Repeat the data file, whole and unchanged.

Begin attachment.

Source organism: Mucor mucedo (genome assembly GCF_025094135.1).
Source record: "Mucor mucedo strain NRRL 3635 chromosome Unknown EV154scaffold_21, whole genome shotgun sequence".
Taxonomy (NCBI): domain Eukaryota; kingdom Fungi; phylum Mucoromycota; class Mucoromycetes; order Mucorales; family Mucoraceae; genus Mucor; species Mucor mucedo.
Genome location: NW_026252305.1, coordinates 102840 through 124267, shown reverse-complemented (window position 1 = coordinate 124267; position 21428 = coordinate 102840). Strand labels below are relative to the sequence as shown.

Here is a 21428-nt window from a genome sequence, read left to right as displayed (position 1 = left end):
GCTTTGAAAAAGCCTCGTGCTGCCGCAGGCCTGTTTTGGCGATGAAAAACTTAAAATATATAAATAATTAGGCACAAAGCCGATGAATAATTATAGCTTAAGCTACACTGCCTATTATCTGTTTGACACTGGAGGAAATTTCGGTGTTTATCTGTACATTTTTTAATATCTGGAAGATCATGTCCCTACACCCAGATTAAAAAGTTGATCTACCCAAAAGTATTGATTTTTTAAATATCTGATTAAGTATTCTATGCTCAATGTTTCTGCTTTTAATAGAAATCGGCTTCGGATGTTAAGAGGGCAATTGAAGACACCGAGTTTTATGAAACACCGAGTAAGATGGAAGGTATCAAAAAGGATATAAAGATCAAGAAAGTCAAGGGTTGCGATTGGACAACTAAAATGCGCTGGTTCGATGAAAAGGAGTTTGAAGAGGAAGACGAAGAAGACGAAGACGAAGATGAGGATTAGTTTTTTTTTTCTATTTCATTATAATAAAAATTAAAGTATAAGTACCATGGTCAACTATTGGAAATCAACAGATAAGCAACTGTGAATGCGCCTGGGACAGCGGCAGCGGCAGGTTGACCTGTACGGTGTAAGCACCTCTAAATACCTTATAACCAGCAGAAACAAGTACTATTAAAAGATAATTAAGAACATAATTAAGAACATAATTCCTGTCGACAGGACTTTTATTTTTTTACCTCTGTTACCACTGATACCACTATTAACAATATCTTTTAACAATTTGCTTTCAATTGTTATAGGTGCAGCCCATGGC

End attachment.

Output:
Source organism: Mucor mucedo (genome assembly GCF_025094135.1).
Source record: "Mucor mucedo strain NRRL 3635 chromosome Unknown EV154scaffold_21, whole genome shotgun sequence".
Taxonomy (NCBI): domain Eukaryota; kingdom Fungi; phylum Mucoromycota; class Mucoromycetes; order Mucorales; family Mucoraceae; genus Mucor; species Mucor mucedo.
Genome location: NW_026252305.1, coordinates 102840 through 124267, shown reverse-complemented (window position 1 = coordinate 124267; position 21428 = coordinate 102840). Strand labels below are relative to the sequence as shown.

Here is a 21428-nt window from a genome sequence, read left to right as displayed (position 1 = left end):
GCTTTGAAAAAGCCTCGTGCTGCCGCAGGCCTGTTTTGGCGATGAAAAACTTAAAATATATAAATAATTAGGCACAAAGCCGATGAATAATTATAGCTTAAGCTACACTGCCTATTATCTGTTTGACACTGGAGGAAATTTCGGTGTTTATCTGTACATTTTTTAATATCTGGAAGATCATGTCCCTACACCCAGATTAAAAAGTTGATCTACCCAAAAGTATTGATTTTTTAAATATCTGATTAAGTATTCTATGCTCAATGTTTCTGCTTTTAATAGAAATCGGCTTCGGATGTTAAGAGGGCAATTGAAGACACCGAGTTTTATGAAACACCGAGTAAGATGGAAGGTATCAAAAAGGATATAAAGATCAAGAAAGTCAAGGGTTGCGATTGGACAACTAAAATGCGCTGGTTCGATGAAAAGGAGTTTGAAGAGGAAGACGAAGAAGACGAAGACGAAGATGAGGATTAGTTTTTTTTTTCTATTTCATTATAATAAAAATTAAAGTATAAGTACCATGGTCAACTATTGGAAATCAACAGATAAGCAACTGTGAATGCGCCTGGGACAGCGGCAGCGGCAGGTTGACCTGTACGGTGTAAGCACCTCTAAATACCTTATAACCAGCAGAAACAAGTACTATTAAAAGATAATTAAGAACATAATTAAGAACATAATTCCTGTCGACAGGACTTTTATTTTTTTACCTCTGTTACCACTGATACCACTATTAACAATATCTTTTAACAATTTGCTTTCAATTGTTATAGGTGCAGCCCATGGC